owever, there is an effective fascist method in the madness of the Shiv Sena. It drew support in the working class neighbourhoods by eliminating labour union leaders and set up their own Kamgar Sena (Workers’ Army). This did not happen without gang-war style street fights and bloodshed. At the same time, the Kamgar Sena were patronised by industrial corporates to ‘solve’ their disputes with workers.
By 1968, the Shiv Sena received the secret support and encouragement of Vasantrao Naik, Maharashtra’s Chief Minister appointed by Indira Gandhi. Naik was a banjara from a minority tribe from Vidarbha. Mrs Gandhi used him as a counter-weight to the Marathas of Western, Central, and Southern Maharashtra. Naik had no base of his own in Mumbai or elsewhere in Maharashtra. This happened, significantly, just before the Congress Party split into the ‘Indicate’ and the ‘Syndicate’ factions, and Indira Gandhi’s ‘Indicate’ faction ran away with a win.
When the Shiv Sena announced their decision not to let Morarji Desai enter the city of Mumbai, Naik advised his cops to look away while the Shiv Sena took the law in their hands, felled trees and electric poles to barricade the roads from the airport into the city, and then went on a rampage for the next three days, destroying street furniture, milk vending booths, attacking restaurants, and looting small shops as well as big department stores. I was an eyewitness to these planned riots that went out of control.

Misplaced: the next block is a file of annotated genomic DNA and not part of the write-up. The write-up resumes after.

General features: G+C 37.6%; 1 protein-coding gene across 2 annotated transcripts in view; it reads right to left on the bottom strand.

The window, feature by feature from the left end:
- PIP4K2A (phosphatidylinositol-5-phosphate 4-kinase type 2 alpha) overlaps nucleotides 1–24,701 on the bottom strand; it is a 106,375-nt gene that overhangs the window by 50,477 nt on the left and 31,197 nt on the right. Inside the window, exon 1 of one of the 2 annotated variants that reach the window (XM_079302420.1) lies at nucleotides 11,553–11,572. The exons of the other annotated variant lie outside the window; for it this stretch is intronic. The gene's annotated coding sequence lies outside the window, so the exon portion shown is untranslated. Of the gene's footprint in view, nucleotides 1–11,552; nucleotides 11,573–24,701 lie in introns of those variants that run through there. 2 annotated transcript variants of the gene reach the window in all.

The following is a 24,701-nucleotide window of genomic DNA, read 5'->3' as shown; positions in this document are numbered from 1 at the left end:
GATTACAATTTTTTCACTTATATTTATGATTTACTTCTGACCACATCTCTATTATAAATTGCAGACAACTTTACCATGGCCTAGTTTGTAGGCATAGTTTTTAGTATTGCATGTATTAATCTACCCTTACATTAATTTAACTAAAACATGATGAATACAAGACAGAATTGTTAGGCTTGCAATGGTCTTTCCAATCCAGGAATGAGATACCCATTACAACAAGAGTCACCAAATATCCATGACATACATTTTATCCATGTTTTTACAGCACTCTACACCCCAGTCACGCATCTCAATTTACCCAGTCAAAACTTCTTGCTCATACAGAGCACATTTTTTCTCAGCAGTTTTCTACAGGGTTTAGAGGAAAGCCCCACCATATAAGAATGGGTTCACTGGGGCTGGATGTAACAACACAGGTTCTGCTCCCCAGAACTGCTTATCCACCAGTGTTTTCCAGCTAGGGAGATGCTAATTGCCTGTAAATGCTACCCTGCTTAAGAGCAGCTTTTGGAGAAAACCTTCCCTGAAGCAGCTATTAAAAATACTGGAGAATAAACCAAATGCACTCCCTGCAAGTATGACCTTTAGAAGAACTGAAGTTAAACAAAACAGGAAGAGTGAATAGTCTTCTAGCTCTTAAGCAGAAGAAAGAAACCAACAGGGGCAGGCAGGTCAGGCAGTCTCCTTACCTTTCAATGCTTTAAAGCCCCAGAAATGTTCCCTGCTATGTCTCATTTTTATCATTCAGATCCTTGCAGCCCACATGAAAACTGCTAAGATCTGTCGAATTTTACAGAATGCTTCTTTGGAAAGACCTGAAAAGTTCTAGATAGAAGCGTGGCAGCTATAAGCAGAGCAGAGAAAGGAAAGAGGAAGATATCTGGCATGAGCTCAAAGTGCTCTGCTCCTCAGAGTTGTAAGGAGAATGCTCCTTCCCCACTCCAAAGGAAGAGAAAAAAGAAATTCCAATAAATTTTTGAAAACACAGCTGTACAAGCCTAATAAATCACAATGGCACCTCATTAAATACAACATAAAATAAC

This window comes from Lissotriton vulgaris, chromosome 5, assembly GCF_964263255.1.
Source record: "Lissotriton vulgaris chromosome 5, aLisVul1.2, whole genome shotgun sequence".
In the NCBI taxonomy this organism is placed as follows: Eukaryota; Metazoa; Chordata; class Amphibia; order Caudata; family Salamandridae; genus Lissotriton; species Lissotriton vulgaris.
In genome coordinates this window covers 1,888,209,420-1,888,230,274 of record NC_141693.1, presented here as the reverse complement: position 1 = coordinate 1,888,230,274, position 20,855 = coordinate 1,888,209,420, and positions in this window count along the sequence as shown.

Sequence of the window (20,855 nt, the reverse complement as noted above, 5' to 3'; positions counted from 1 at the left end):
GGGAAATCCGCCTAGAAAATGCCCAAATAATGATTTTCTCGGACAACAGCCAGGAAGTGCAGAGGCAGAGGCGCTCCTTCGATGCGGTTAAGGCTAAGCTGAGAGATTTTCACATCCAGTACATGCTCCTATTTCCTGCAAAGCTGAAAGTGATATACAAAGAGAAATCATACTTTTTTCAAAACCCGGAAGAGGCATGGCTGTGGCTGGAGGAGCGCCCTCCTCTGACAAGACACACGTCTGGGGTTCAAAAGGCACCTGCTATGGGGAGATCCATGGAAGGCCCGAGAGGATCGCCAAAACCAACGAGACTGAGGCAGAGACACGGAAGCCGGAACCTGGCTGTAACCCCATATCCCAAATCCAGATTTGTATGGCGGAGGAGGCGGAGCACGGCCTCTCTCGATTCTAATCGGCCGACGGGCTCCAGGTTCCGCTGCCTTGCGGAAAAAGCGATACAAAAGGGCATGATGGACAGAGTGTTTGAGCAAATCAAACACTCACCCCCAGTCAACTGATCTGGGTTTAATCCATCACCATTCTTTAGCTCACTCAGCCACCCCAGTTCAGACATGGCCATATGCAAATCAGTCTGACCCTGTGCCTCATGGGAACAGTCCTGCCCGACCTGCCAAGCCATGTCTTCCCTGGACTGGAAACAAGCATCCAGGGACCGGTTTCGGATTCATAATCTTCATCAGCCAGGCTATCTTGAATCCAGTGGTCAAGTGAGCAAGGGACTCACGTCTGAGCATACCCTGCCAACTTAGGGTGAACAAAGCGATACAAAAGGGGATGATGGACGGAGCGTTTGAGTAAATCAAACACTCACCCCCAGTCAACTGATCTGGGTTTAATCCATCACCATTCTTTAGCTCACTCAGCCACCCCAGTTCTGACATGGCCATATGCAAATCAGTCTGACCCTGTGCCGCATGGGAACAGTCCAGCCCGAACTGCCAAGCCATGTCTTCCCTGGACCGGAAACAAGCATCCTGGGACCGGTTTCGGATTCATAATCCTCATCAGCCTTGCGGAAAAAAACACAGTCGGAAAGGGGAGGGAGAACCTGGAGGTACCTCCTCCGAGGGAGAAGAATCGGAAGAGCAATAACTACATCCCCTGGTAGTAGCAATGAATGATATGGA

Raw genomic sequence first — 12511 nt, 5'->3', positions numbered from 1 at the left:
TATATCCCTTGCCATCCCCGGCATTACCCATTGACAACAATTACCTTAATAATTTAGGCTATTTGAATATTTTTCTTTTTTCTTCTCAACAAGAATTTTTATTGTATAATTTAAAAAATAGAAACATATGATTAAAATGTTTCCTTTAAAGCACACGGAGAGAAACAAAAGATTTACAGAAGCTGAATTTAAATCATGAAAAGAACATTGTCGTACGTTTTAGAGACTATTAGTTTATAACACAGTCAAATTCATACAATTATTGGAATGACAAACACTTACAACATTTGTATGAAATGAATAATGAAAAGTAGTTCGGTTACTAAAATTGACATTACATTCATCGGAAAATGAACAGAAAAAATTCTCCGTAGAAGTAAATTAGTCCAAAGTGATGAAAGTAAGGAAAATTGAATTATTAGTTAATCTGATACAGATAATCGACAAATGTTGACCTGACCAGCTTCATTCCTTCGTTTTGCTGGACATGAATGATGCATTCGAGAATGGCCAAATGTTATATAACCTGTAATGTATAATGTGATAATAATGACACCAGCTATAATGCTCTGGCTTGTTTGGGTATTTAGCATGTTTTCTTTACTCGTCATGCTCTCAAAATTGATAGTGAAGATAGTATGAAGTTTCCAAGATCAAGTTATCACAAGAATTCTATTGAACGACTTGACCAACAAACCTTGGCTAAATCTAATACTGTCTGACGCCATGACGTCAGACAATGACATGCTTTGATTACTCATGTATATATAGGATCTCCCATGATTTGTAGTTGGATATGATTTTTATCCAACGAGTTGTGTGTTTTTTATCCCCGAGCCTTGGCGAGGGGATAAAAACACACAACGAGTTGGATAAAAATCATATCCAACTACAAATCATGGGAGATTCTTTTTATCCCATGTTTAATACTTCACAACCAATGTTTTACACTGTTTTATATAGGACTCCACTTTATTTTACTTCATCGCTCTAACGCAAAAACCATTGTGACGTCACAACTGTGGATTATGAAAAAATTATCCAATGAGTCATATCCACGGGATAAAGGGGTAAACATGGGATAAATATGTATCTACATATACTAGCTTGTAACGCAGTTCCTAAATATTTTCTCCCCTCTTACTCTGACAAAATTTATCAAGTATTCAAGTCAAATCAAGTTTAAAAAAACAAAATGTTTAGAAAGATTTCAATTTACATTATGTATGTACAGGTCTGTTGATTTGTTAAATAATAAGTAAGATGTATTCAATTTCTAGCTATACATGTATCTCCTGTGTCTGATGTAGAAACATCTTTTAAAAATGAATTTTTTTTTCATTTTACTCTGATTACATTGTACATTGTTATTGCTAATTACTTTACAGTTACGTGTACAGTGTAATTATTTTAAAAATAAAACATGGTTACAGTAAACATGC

There is a sinister aspect to the Shiv Sena’s unchecked rise and growing clout in Mumbai. Most of the Marathi-speaking constabulary in the Mumbai police are avid readers of Saamana, the Sena’s mouthpiece edited by Thackeray himself. Up to the rank of Marathi-speaking sub-inspectors, it is the same story. In the 1993 anti-Muslim pogroms and organised riots, the police were involved in at least some of the atrocities and did not book any Hindu rioters in many of the worst affected areas.
The Shrikrishna Commission, in its comprehensive inquiry into the riots, tried bring all these culprits to the book. However, for sheer political reasons, the subsequent governments of Maharashtra have let the Sena and its official and unofficial co-conspirators off the hook. In the Mumbai blasts case that followed these riots, the law did bring those who perpetrated the crime or colluded with the criminals. The role of the home ministry and the police in shielding the Sena cannot be underestimated. Whether it was a failure of political nerve or the complex sub-text of a sinister scenario is a moot point.